by Marie Sharp Local Democracy Reporter
Two neighbouring community councils have joined local protestors in lodging objections to plans to build 300 homes on the outskirts of Musselburgh.
Developers Barratt David Wilson (BDW) have lodged an appeal with Scottish Ministers three years after applying for planning permission in principle to build the houses at Goshen Farm, on the eastern edge of Musselburgh.
However, Musselburgh and Inveresk Community Council, and Prestonpans Community Council have both objected to the housing, pointing to traffic problems surrounding the towns, the need to protect the green belt and a lack of GP services.
Nearly 20 private objections have been lodged with the Reporter from local residents, with concerns about the impact on Musselburgh Primary Care Centre, the only GP centre in the county’s biggest town, at the forefront of concerns.
The centre, which combines two practices, has nearly 30,000 patients on its book and is under pressure.
Local councillors earlier this week called for the local authority to write to NHS Lothian and Scottish Health Minster Jeane Freeman MSP to ask for a new GP surgery to be built at Wallyford, where hundreds of new houses are being built.
Appealing to the Reporter, Irene Tait, Musselburgh and Inveresk Community Council chairperson, said: “Our health service is at breaking point, and this started long before Covid-19.
“One of our GP surgeries has over 20,000 patients registered, and they struggle to answer the phone, with the result some patients give up and go straight to A&E in Edinburgh.”
Mrs Tait also pointed to the pressures on rail services in the town, where the rush-hour ScotRail services have earned the nickname the “Sardine Express” due to overcrowding in recent years.
She added: “Houses are sold on the good infrastructure we have in Musselburgh. The reality is you are very lucky if you get standing room on the train in the morning and evening at rush hour, with lots of people left waiting for next arrivals. ”
Brian Weddell, Prestonpans Community Council chairperson, also pointed to health services, saying: “There is no health centre in Wallyford and the existing health services are struggling to manage current service levels.”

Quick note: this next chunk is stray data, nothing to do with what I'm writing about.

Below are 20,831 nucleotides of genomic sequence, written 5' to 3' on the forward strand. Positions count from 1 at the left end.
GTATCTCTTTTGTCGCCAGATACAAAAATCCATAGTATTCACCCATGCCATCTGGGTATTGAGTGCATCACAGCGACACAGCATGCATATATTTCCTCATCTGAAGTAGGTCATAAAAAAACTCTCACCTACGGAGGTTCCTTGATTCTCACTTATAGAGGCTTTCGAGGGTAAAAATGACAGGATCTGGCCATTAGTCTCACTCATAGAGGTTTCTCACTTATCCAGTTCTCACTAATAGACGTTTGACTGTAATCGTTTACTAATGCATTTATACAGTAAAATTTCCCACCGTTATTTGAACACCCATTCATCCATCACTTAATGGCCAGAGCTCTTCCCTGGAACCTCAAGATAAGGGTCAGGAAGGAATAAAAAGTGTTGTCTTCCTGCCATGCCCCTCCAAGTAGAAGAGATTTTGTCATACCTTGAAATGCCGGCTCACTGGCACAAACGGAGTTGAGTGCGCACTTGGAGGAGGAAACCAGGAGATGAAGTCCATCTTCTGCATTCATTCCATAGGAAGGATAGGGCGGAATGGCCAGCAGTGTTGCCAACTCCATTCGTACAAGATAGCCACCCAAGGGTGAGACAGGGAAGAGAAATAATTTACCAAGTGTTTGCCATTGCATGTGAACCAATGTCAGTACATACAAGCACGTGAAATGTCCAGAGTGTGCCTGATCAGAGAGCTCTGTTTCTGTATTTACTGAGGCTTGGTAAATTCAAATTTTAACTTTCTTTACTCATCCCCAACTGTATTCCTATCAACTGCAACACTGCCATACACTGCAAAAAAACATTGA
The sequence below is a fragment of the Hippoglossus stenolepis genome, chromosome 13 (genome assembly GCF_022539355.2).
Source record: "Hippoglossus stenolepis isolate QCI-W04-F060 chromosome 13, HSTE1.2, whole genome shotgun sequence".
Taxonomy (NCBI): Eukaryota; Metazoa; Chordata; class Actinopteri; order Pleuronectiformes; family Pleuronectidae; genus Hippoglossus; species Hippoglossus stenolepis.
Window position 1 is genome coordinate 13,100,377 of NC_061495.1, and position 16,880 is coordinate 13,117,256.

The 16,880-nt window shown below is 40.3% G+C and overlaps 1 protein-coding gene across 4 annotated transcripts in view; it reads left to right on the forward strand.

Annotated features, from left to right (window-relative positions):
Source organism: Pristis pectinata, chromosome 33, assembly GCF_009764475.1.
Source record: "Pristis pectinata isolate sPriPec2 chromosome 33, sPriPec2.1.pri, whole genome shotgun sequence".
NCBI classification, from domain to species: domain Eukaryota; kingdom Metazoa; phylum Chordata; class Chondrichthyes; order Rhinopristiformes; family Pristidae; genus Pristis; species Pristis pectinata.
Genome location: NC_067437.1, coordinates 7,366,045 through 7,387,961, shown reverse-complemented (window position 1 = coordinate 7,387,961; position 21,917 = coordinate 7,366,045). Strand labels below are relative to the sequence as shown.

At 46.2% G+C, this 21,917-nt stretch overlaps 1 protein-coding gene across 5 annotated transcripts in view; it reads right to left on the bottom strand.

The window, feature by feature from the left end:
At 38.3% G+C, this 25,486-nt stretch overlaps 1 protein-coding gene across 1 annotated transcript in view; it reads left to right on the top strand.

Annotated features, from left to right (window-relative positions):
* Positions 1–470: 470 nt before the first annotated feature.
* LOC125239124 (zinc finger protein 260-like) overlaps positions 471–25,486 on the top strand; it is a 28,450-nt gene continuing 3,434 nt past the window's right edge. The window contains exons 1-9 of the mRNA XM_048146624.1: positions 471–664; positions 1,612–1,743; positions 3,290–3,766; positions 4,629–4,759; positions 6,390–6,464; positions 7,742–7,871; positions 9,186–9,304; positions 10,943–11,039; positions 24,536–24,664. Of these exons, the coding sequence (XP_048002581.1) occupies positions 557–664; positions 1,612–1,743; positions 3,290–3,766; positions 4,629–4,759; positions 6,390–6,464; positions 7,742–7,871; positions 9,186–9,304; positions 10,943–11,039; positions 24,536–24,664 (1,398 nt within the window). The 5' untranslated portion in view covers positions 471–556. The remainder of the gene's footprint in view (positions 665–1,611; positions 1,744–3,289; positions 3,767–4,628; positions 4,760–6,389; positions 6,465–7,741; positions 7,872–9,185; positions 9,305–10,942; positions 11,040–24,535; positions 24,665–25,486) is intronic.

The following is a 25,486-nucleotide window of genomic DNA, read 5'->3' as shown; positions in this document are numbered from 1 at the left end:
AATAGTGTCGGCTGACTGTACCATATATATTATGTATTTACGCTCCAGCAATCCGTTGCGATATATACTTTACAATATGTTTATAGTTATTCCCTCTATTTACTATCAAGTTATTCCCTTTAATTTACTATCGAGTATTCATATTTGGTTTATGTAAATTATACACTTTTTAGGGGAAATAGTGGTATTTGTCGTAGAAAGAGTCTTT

He pointed out that Goshen Farm as a housing site was removed from East Lothian Council’s Local Development Plan after public consultation saw people come out against its inclusion.
Concern about losing the green belt land which lies between the two towns was raised by both community councils.
Mr Weddell said: “If this planning application is approved it will be another nail in the coffin of the green belt in East Lothian which is part of the wider Edinburgh green belt.
“Its purpose is to maintain the setting, character and identity of Edinburgh and its neighbouring settlements, and can take a number of forms, including wedges, corridors and buffers between settlements.
“It should continue to have an important role in protecting the landscape setting of Musselburgh / Inveresk and the western edges of Prestonpans and Tranent and in ensuring that residents have access to open spaces and the
The Local Democracy Reporting Service (LDRS) is a public service news agency : funded by the BBC, provided by the local news sector, and used by qualifying partners. Local Democracy Reporters cover top-tier local authorities and other public service organisations.